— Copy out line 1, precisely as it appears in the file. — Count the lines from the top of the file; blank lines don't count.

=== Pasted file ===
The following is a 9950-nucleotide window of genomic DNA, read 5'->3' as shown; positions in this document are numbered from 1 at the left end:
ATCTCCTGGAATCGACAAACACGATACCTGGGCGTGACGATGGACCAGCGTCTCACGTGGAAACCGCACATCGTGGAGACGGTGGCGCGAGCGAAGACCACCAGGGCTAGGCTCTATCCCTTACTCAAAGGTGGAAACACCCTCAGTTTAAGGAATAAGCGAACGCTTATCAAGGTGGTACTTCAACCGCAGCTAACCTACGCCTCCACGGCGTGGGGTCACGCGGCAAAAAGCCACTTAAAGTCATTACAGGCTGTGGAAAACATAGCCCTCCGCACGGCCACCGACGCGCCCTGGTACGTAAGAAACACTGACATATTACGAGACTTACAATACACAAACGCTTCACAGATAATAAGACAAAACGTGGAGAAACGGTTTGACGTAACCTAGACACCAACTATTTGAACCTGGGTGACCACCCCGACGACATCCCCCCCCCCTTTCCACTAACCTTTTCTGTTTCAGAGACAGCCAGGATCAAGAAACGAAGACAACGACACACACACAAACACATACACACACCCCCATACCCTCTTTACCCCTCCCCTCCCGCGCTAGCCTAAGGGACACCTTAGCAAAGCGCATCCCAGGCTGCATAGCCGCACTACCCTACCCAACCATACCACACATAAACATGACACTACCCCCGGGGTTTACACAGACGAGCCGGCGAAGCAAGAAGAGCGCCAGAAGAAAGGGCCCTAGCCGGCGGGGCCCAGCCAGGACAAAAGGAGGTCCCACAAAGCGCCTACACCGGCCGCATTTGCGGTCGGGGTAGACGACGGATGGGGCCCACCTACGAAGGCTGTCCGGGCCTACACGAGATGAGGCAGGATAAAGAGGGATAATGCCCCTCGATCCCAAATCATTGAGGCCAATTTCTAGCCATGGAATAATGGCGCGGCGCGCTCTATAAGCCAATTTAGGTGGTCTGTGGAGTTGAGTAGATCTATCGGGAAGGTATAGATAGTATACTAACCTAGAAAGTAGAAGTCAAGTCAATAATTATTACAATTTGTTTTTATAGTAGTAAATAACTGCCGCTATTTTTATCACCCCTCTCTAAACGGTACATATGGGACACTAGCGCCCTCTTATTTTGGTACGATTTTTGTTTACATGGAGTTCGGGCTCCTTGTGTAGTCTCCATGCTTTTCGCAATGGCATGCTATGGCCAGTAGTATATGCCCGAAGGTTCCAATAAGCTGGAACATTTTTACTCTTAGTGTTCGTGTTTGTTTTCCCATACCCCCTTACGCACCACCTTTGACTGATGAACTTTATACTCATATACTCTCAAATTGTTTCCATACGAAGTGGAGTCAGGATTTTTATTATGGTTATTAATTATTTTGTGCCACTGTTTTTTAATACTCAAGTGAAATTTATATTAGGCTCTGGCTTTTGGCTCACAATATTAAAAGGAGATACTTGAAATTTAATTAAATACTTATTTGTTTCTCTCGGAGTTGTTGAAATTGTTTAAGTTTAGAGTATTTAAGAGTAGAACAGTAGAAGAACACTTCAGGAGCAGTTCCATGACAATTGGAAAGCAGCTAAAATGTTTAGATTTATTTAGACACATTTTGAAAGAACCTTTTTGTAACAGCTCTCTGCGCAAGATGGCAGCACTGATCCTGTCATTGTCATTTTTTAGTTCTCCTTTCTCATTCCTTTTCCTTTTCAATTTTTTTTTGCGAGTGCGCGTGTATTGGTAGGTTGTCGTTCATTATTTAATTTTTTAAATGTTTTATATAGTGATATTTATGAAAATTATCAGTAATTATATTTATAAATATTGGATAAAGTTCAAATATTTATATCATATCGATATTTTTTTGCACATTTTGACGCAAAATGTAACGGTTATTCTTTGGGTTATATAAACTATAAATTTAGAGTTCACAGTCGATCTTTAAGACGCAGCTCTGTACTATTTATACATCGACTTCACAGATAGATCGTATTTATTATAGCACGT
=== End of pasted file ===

The following is a 9950-nucleotide window of genomic DNA, read 5'->3' as shown; positions in this document are numbered from 1 at the left end: